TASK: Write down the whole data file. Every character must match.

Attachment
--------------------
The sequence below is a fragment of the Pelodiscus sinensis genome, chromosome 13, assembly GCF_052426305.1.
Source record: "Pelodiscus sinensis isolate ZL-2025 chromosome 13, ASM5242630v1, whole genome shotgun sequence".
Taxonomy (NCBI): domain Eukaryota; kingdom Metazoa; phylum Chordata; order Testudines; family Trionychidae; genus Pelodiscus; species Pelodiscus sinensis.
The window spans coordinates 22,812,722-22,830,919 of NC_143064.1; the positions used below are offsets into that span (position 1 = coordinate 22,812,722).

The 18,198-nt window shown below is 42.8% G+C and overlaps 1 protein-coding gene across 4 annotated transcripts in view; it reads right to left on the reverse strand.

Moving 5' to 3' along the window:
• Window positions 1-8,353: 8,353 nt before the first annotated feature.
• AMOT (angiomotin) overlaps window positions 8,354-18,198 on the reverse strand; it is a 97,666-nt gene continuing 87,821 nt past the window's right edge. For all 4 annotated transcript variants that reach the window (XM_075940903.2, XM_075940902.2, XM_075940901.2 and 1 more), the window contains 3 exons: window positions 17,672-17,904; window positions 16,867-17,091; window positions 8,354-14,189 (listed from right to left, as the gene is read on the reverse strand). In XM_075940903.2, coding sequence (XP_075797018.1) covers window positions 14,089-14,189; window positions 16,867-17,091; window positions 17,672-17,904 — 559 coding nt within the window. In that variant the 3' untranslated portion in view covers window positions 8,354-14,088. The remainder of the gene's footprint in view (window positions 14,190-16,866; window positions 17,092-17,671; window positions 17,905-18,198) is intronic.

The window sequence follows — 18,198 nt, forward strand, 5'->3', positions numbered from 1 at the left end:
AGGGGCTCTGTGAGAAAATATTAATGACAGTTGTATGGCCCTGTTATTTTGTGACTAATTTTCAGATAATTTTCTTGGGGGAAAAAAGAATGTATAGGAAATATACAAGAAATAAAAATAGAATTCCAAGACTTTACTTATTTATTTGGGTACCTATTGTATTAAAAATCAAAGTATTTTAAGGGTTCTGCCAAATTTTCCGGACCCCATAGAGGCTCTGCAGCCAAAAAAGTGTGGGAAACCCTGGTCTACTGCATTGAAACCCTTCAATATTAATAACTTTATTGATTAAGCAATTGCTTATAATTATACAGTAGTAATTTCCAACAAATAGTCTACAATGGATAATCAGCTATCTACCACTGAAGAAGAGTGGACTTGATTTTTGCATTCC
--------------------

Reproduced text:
The sequence below is a fragment of the Pelodiscus sinensis genome, chromosome 13, assembly GCF_052426305.1.
Source record: "Pelodiscus sinensis isolate ZL-2025 chromosome 13, ASM5242630v1, whole genome shotgun sequence".
Taxonomy (NCBI): domain Eukaryota; kingdom Metazoa; phylum Chordata; order Testudines; family Trionychidae; genus Pelodiscus; species Pelodiscus sinensis.
The window spans coordinates 22,812,722-22,830,919 of NC_143064.1; the positions used below are offsets into that span (position 1 = coordinate 22,812,722).

The 18,198-nt window shown below is 42.8% G+C and overlaps 1 protein-coding gene across 4 annotated transcripts in view; it reads right to left on the reverse strand.

Moving 5' to 3' along the window:
• Window positions 1-8,353: 8,353 nt before the first annotated feature.
• AMOT (angiomotin) overlaps window positions 8,354-18,198 on the reverse strand; it is a 97,666-nt gene continuing 87,821 nt past the window's right edge. For all 4 annotated transcript variants that reach the window (XM_075940903.2, XM_075940902.2, XM_075940901.2 and 1 more), the window contains 3 exons: window positions 17,672-17,904; window positions 16,867-17,091; window positions 8,354-14,189 (listed from right to left, as the gene is read on the reverse strand). In XM_075940903.2, coding sequence (XP_075797018.1) covers window positions 14,089-14,189; window positions 16,867-17,091; window positions 17,672-17,904 — 559 coding nt within the window. In that variant the 3' untranslated portion in view covers window positions 8,354-14,088. The remainder of the gene's footprint in view (window positions 14,190-16,866; window positions 17,092-17,671; window positions 17,905-18,198) is intronic.

The window sequence follows — 18,198 nt, forward strand, 5'->3', positions numbered from 1 at the left end:
AGGGGCTCTGTGAGAAAATATTAATGACAGTTGTATGGCCCTGTTATTTTGTGACTAATTTTCAGATAATTTTCTTGGGGGAAAAAAGAATGTATAGGAAATATACAAGAAATAAAAATAGAATTCCAAGACTTTACTTATTTATTTGGGTACCTATTGTATTAAAAATCAAAGTATTTTAAGGGTTCTGCCAAATTTTCCGGACCCCATAGAGGCTCTGCAGCCAAAAAAGTGTGGGAAACCCTGGTCTACTGCATTGAAACCCTTCAATATTAATAACTTTATTGATTAAGCAATTGCTTATAATTATACAGTAGTAATTTCCAACAAATAGTCTACAATGGATAATCAGCTATCTACCACTGAAGAAGAGTGGACTTGATTTTTGCATTCC